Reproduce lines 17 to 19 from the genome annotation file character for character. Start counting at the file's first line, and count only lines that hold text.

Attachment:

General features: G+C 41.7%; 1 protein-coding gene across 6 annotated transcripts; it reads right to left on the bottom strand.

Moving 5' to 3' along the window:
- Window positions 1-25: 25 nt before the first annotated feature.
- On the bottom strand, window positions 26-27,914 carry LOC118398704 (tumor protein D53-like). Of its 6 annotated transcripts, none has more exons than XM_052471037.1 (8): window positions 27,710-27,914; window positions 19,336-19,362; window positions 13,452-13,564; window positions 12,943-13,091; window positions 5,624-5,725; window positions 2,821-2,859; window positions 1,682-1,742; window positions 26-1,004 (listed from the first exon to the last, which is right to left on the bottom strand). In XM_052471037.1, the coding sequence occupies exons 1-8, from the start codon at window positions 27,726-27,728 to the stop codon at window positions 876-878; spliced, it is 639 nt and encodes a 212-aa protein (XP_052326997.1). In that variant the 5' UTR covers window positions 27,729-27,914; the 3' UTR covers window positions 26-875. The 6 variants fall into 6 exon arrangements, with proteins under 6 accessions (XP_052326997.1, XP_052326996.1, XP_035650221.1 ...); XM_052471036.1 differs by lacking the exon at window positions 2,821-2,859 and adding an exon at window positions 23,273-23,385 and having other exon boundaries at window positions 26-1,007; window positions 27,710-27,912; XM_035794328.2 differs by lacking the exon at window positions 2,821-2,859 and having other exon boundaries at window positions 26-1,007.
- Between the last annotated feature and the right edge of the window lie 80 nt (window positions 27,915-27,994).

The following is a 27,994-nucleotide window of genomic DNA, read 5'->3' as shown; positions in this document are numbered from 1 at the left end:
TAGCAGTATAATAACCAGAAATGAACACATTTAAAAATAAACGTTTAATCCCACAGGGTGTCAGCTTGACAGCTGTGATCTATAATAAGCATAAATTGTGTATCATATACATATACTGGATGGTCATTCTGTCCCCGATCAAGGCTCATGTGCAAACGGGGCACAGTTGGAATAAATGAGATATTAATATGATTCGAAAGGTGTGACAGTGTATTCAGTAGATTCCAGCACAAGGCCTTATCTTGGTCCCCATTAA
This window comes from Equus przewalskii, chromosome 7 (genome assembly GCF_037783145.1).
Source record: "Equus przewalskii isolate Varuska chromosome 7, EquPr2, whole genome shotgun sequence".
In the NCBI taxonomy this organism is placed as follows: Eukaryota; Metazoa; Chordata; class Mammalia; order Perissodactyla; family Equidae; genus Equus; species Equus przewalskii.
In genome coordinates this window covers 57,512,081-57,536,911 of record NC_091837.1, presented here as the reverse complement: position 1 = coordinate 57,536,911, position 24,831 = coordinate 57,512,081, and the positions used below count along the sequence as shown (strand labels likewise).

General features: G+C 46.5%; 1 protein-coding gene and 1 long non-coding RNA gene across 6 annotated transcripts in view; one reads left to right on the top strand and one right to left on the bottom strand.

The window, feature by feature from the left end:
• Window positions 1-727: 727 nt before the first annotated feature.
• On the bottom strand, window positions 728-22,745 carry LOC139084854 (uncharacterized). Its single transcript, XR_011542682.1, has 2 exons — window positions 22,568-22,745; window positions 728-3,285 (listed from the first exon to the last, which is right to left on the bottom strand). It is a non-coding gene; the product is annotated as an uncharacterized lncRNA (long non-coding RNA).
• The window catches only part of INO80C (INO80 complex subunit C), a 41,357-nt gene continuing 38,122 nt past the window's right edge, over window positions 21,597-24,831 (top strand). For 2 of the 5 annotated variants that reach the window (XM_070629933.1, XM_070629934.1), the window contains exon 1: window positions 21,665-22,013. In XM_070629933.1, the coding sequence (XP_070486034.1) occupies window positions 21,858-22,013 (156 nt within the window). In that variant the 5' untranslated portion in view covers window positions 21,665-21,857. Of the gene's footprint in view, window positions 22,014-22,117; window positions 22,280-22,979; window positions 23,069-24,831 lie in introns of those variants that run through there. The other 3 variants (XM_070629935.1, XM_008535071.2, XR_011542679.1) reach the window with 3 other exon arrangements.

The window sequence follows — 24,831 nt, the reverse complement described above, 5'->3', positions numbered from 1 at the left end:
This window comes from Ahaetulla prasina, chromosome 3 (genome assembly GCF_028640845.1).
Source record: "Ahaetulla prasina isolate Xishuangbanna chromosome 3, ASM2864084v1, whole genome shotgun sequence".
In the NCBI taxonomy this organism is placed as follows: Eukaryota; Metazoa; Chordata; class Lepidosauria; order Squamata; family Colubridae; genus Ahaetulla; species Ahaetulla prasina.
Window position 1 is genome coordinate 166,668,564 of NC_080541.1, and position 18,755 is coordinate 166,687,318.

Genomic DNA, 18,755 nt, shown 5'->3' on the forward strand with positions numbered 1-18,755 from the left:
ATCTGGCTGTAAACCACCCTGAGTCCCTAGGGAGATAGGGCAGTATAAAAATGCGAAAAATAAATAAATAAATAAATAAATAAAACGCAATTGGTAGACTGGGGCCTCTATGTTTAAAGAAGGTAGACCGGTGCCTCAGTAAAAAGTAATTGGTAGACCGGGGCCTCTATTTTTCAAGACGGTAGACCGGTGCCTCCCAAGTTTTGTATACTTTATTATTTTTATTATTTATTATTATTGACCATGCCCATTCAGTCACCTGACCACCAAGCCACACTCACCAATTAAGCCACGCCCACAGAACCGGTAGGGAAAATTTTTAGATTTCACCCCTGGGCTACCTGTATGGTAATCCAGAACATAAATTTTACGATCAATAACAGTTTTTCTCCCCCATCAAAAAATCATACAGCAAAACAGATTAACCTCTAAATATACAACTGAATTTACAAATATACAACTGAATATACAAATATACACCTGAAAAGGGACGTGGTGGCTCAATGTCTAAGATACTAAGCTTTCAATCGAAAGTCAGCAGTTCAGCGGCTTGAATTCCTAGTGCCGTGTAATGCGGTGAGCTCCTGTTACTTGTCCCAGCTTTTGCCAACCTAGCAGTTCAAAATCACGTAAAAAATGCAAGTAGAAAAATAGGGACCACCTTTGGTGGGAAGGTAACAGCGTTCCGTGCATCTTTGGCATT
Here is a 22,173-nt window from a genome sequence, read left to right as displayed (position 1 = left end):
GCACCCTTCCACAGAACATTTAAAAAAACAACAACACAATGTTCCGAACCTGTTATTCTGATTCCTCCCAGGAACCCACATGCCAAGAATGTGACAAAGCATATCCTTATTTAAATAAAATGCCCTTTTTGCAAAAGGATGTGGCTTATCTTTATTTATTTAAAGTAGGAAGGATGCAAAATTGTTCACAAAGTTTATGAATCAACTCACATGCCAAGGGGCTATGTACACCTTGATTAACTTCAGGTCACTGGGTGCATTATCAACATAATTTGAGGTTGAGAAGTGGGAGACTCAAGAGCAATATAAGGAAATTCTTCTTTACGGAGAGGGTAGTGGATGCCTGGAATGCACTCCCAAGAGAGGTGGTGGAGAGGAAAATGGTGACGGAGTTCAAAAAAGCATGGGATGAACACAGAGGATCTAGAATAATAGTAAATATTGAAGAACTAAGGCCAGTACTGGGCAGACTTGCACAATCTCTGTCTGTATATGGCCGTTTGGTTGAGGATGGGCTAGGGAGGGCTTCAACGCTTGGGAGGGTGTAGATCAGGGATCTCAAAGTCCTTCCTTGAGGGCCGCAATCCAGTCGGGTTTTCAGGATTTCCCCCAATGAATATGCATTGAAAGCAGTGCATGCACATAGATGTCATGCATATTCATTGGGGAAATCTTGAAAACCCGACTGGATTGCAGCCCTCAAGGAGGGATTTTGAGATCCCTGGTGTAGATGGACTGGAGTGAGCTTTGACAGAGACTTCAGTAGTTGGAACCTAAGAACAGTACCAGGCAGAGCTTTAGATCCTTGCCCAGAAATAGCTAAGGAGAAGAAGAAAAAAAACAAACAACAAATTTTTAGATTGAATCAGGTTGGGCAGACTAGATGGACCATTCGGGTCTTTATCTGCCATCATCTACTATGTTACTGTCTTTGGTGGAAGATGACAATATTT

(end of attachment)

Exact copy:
The window sequence follows — 24,831 nt, the reverse complement described above, 5'->3', positions numbered from 1 at the left end:
This window comes from Ahaetulla prasina, chromosome 3 (genome assembly GCF_028640845.1).
Source record: "Ahaetulla prasina isolate Xishuangbanna chromosome 3, ASM2864084v1, whole genome shotgun sequence".